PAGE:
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Peñafrancia

In Naga, in the Bicol region in the center-west of the Philippines, September is a time of intense religious and civic celebration organized around devotion to Bicol’s patron, Our Lady of Peñafrancia, who is endearingly referred to by her local devotees as Ina, or Mother.

As is true in a number of instances in the Philippines, the Peñafrancia festival actually links two seemingly unrelated feasts to make one extended celebration.1 In this case, the pairing includes the Divino Rostro, the Divine Face, celebrated on the second Friday of September, and Our Lady of Peñafrancia, celebrated the following weekend. Both celebrations are important to locals, but the Peñafrancia celebration draws the most vocal and fervent devotion.

The Peñafrancia festival has come to be an important marker of the city’s identity, so much so that Naga often refers to itself as the “pilgrim city” in its public relations initiatives. The city is even home to a massive triumphal arch, the Porta Mariae, with a gold image of Our Lady of Peñafrancia on top. Religious pilgrimage is a core element of the Peñafrancia events, but the weeks surrounding the actual feast days are packed with a diverse and seemingly secular array of civic celebrations including women’s beauty contests, a “Pretty Boy Bicolandia” contest, tattoo festivals, a dog show, concerts, a triathlon, a skateboarding competition, a military parade, a chess tournament, dance events and a Peñafrancia “run” at the shrine. In Naga, however, these seemingly “secular” events are often spoken about as heartfelt forms or proofs of the people’s devotion to Ina. Participants in these events often wear headbands or carry banners printed Viva la Virgen or Viva el Divino Rostro.

The number of attendees is hard to determine. The city’s normal population is under 200,000. Some locals claim that five million people attend each year, though that number equals the province’s entire population. Others claim it as the largest annual Marian pilgrimage in Asia, or in that part of the Philippines. Whatever the numbers, it takes over the city for the better part of a month.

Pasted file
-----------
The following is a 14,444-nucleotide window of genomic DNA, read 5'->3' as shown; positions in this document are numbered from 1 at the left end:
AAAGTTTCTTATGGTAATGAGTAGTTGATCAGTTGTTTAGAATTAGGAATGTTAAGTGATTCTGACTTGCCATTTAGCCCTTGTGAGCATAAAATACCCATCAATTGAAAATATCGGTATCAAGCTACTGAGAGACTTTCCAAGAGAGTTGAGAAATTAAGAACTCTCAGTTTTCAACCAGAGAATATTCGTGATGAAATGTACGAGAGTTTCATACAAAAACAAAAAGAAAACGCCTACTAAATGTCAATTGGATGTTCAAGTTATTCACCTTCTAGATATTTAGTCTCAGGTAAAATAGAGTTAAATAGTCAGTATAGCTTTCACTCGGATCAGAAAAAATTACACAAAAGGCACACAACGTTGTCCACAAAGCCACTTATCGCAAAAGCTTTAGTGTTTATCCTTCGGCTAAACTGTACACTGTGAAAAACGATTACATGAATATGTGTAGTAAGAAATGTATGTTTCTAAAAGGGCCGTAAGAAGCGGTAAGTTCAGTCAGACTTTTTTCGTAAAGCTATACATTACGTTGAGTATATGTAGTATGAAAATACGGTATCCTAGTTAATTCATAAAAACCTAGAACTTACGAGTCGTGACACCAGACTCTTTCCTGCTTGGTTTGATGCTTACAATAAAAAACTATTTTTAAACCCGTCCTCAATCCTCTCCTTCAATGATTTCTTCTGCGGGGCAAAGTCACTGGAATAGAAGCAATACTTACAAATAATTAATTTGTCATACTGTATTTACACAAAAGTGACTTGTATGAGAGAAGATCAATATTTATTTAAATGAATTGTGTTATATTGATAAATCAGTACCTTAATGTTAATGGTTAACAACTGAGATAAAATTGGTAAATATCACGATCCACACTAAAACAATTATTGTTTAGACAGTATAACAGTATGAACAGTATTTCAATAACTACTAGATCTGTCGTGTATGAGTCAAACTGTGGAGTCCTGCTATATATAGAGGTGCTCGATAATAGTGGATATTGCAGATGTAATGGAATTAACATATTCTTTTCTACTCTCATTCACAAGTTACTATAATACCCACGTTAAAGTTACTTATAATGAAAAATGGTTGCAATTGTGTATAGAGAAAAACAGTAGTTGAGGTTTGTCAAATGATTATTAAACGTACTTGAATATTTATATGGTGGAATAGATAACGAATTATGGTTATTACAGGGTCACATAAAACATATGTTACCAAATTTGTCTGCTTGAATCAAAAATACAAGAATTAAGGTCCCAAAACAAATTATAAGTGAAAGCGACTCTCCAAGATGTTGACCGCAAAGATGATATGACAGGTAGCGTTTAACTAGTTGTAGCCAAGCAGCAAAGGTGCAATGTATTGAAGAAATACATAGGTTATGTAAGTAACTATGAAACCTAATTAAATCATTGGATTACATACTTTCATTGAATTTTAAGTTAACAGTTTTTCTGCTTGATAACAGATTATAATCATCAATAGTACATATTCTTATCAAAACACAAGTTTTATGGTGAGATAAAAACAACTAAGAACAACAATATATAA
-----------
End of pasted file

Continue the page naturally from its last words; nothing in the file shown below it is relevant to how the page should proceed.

The images

The Divino Rostro is the image of Jesus that is said to have miraculously appeared on Veronica’s veil when she wiped his face en route to the crucifixion. The devotion to the Divino Rostro in Naga City started in 1882 when a cholera epidemic broke out in Manila and reached Naga. Cholera was incurable then, but as locals tell it, on the third day after the image of Divino Rostro was placed at the altar of the Cathedral, the epidemic which had claimed many lives of people in Naga finally ended. Word of mouth spread and fostered devotion to Divino Rostro throughout the region.

The image of Our Lady of Peñafrancia is Spanish in origin, though the small 300-year-old Filipino image is quite distinctive from the original Spanish one. The original, on a hilltop shrine in Salamanca, Spain, is a brown-skinned image of the Virgin and Child, whereas the image in the Philippines is white. The elaborate cape, dress and crowns on the Filipino version obscure all bodily elements of the mother and child except their faces. Though hard to discern because of its tiny size, the image of Jesus is adult-looking, not child-like. The original Filipino image is at Peñafrancia basilica, a modern church built specifically in honor of this devotion. Copies are to be found in many places in the region.